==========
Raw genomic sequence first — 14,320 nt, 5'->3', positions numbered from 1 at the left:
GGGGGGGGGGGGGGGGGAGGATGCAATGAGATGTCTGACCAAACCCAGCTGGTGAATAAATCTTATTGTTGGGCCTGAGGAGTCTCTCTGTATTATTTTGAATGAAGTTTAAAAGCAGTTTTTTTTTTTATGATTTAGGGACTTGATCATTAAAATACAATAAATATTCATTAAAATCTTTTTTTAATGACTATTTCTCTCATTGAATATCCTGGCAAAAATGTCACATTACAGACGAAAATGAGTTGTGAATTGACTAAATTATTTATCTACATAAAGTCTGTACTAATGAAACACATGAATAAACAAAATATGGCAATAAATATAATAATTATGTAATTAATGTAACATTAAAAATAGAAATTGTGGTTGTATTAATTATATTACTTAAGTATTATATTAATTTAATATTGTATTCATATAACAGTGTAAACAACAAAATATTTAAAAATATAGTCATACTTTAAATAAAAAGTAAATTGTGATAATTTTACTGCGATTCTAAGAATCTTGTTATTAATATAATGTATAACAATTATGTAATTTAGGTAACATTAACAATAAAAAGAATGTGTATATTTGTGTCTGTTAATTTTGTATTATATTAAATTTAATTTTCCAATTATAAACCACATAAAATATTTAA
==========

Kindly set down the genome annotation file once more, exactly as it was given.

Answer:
Raw genomic sequence first — 14,320 nt, 5'->3', positions numbered from 1 at the left:
GGGGGGGGGGGGGGGGGAGGATGCAATGAGATGTCTGACCAAACCCAGCTGGTGAATAAATCTTATTGTTGGGCCTGAGGAGTCTCTCTGTATTATTTTGAATGAAGTTTAAAAGCAGTTTTTTTTTTTATGATTTAGGGACTTGATCATTAAAATACAATAAATATTCATTAAAATCTTTTTTTAATGACTATTTCTCTCATTGAATATCCTGGCAAAAATGTCACATTACAGACGAAAATGAGTTGTGAATTGACTAAATTATTTATCTACATAAAGTCTGTACTAATGAAACACATGAATAAACAAAATATGGCAATAAATATAATAATTATGTAATTAATGTAACATTAAAAATAGAAATTGTGGTTGTATTAATTATATTACTTAAGTATTATATTAATTTAATATTGTATTCATATAACAGTGTAAACAACAAAATATTTAAAAATATAGTCATACTTTAAATAAAAAGTAAATTGTGATAATTTTACTGCGATTCTAAGAATCTTGTTATTAATATAATGTATAACAATTATGTAATTTAGGTAACATTAACAATAAAAAGAATGTGTATATTTGTGTCTGTTAATTTTGTATTATATTAAATTTAATTTTCCAATTATAAACCACATAAAATATTTAA